Certainly there have been incursions of Latin-American music into jazz and popular music in the United States. The several waves of Cuban music and most recently the Sambas, Maracatus and Baiaos of Bossa Nova have each had strong and lasting effects.

But the music of Venezuela is somehow rather special. Being primarily an outgrowth of the old popular music of the Spanish Colonial period in Venezuela with little Afro-American influence, this music has not lent itself to the fervor or flashy intensity of the music of Cuba or Brazil.

There is certainly a high degree of rhythmic intensity in the music of Venezuela but its usual rhythms occur In groups of six beats with the characteristic groupings and alterations of 3-3 with 2-2-2, which link this music with other remnants of Spanish Colonial music, the Mariachi of Southwestern Mexico, the harp music of Vera Cruz, the popular songs and dances of Yucatan, Colombia, Peru, and Chile.

The typical Venezuelan ensemble of Spanish harp, cuatro (a small four-string guitar) and maracas, does not at first glance appear to lend itself to easy assimilation with jazz. It is a real tribute to the imagination and good taste of Victor Feldman that this first attempt should be musically such a success. He has given a beautiful sampling of his talents on this LP.

There are a few examples of resetting of traditional Venezuelan songs. The others are a mixture of standards from the jazzman's repertoire and original compositions showing varying degrees of Venezuelan influence. The result is not only a fascinating document of the meeting of two traditions but the entire LP as a unit is an excellent example of ‘musique a faire plaisir,’ music to give pleasure.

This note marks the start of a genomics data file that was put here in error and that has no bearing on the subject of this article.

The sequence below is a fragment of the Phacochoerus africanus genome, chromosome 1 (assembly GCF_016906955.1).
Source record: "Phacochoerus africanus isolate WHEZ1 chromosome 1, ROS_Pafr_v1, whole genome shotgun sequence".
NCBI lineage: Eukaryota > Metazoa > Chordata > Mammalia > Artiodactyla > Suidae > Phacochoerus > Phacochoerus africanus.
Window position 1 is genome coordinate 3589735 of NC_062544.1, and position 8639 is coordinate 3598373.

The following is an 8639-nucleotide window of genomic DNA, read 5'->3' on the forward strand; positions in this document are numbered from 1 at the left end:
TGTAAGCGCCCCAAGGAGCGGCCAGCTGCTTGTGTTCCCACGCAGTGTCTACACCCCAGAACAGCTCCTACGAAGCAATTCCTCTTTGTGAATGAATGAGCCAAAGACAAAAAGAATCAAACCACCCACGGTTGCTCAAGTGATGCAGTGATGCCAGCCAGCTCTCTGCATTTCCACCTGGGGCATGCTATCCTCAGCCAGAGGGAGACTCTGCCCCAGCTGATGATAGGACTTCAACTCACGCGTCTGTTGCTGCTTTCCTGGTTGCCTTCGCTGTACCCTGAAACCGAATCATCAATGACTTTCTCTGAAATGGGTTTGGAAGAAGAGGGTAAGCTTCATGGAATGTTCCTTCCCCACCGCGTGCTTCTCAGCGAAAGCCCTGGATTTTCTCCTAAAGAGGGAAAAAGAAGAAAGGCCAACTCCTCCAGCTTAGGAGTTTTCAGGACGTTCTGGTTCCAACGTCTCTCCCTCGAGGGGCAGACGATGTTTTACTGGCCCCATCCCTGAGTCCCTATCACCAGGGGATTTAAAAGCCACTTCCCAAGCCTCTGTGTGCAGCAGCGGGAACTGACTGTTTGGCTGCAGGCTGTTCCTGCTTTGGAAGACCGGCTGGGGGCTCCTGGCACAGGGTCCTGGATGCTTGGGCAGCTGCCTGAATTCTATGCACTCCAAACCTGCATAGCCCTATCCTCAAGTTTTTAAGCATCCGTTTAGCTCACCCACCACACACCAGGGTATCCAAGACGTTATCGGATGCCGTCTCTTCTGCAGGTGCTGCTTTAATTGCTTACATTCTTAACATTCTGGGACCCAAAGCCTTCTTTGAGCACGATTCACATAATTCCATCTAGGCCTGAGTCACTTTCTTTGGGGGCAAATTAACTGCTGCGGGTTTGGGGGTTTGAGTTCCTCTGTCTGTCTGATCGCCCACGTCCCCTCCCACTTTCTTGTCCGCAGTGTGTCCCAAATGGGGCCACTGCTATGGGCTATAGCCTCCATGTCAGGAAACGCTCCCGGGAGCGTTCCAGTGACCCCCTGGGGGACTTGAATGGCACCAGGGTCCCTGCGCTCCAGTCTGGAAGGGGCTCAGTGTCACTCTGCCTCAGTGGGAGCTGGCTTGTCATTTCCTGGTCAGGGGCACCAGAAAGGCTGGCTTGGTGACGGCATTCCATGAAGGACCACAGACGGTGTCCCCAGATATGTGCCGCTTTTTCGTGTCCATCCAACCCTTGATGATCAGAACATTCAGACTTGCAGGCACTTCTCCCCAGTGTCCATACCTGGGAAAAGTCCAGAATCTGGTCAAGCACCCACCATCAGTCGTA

Although on first hearing the music recorded here goes smoothly and effortlessly by, careful listening reveals a wealth of musical subtleties and refinements. One of the highlights of the LP is an original by Victor Feldman, ‘Summer Island.’ The composition follows the now standard formal structure A A B A, but the orthodoxy ends there. While it is becoming increasingly common to hear jazz musicians play in asymmetrical rhythmic patterns and meters, this beautiful and light tune dances easily through some truly amazing changes. The four phases of the A section are in 11 beats (5 plus 6), 11 beats, ten beats (5 plus 5) and 11 beats which are repeated before coming to the B section which is set in a regular six beat meter. This is in turn followed by another statement of the A section. The rhythmic structure does not conveniently become regular to accommodate the solos, and Victor's vibes solo especially highlights the logic of this otherwise unconventional meter. One has only to listen to the beautiful ease of this evocative tune to realize that this is no mere exercise in esoterica.